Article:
Eileen Murphy has spent most of her life along the Hudson River, first in Westchester and Columbia Counties, and now in Brooklyn, where she has lived for the past fifteen years. Murphy has shown widely in New York City and in Hudson, NY. She has been awarded residencies to the Vermont Studio Center and Yaddo. She’s also been featured in publications such as Harper’s Magazine. In 2017, she received the Individual Artist Award from the Santo Foundation and was invited by the US Department of State to participate in the Art in the Embassies program. Her work is currently on view at the American Embassy in Algiers, Algeria. She is currently represented by Garvey|Simon in New York City and Carrie Haddad Gallery in Hudson, New York. Murphy holds a Bachelor of Arts degree from Mount Holyoke College and a Masters of Fine Arts from the Pratt Institute.
Interview with Eileen Murphy
By Jennifer Nelson, WTP Feature Writer
Nelson: Can you talk about the series Interiors, which appears in this month’s Woven Tale Press? These seem quite a departure from your landscapes, and especially intriguing—not to mention powerful—as to your choice of perspective; not quite abstract, but neither are they exactly realistic.
Murphy: I love this question! Although it’s more accurate to say that the landscapes were a departure from the interiors, since I made the interiors first. I had very specific formal interests when working on those paintings, mostly having to do with the slow changes in color on the walls and other surfaces, and the abstracting quality of the light. I’m very interested in the tension of painting deep illusionistic space on a flat surface, and some of the outlines and abstract shapes in the interiors emphasize that tension. So does the unnatural perspective—it’s close to reality, but “off” enough to remind the viewer of the flatness of the picture plane. I think of those paintings as my Wall, Window, Door series, and eventually I moved out of the window and into the landscape. My formal concerns shifted somewhat, but I’m still very interested in the flatness of the surface, although the effect is subtler now in the landscapes.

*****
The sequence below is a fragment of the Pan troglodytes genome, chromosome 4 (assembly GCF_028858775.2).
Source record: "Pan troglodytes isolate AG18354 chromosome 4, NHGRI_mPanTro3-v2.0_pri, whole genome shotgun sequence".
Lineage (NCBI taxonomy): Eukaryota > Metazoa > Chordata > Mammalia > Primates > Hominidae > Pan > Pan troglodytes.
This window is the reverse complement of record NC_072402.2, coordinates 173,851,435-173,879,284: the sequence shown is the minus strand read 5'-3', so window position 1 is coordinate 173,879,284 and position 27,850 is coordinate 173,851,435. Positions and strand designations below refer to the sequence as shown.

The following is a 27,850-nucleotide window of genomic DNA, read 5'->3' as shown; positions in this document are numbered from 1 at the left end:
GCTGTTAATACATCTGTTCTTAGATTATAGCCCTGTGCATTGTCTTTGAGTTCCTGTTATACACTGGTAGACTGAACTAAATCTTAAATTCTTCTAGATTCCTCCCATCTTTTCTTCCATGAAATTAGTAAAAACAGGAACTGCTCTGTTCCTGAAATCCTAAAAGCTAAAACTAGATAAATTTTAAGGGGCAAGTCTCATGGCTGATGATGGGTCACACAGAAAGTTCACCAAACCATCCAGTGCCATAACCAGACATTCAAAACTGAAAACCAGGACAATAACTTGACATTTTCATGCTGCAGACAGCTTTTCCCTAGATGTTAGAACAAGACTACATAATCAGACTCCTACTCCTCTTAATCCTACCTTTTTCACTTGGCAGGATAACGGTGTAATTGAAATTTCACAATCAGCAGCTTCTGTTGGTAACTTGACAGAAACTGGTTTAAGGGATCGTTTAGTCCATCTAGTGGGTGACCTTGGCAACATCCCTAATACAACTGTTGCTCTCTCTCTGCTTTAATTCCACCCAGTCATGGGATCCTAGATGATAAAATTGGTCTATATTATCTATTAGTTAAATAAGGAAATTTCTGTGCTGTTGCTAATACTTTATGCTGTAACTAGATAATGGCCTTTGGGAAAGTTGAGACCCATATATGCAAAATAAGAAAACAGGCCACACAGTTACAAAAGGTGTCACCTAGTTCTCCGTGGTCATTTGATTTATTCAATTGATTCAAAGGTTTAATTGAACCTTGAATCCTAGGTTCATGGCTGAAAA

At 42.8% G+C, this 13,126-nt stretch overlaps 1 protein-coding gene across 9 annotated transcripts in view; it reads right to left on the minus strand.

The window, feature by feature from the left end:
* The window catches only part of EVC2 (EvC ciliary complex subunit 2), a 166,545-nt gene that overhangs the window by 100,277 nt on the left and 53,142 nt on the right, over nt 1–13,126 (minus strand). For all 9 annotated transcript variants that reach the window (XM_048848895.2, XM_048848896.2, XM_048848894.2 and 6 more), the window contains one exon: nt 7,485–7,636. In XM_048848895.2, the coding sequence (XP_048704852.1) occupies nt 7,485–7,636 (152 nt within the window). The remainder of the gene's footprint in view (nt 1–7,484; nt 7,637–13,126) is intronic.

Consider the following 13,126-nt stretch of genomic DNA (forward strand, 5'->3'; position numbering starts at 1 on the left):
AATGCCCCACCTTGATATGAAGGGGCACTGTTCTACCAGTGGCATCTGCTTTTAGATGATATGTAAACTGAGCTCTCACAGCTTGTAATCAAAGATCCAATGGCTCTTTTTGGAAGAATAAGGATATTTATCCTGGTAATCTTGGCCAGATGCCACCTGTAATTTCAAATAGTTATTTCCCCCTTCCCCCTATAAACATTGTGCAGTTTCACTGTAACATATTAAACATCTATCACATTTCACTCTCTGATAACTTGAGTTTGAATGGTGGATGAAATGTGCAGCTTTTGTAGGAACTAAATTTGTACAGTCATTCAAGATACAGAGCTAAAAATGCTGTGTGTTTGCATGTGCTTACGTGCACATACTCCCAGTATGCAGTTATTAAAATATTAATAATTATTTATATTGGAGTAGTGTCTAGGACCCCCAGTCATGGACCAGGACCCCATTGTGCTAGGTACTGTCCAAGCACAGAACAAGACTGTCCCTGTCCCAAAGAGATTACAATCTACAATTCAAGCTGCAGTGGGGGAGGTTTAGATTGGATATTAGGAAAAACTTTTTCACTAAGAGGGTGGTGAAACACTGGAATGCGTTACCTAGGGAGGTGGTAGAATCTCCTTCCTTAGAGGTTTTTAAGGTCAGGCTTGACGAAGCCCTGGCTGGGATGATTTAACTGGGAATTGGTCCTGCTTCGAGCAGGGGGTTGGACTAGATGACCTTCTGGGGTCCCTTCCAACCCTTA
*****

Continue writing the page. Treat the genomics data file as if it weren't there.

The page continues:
Nelson: How did you come to choose oil paints as your preferred medium?
Murphy: I don’t ever remember making a specific decision about that; all I know is that I’ve really never worked with acrylics at all. The first paintings that I loved were Dutch still lives from the 1600s–1700s and they were oils, so maybe that’s why I chose them, but I don’t ever remember making a conscious decision about that. I loved oils from the first time I tried them and probably I just wasn’t that motivated to wander that far afield from them because I enjoyed them so much (and still do)!
Nelson: Please talk about being invited by the US Department of State to participate in the Art in the Embassies program, and the visit to Algiers to see your work at the embassy there.
Murphy: That trip was incredible. It was a complete accident of fate, as well. The US Ambassador to Algeria happened to choose one of my paintings to decorate his residence there, and although he also chose work by several other artists, the Embassy invited me there to do some cultural programming. I gave a few lectures but the real highlight was teaching a four-day workshop with students who attended the fine art college there. They were so generous and interested and I’m sure I learned as much from them as they did from me, if not more!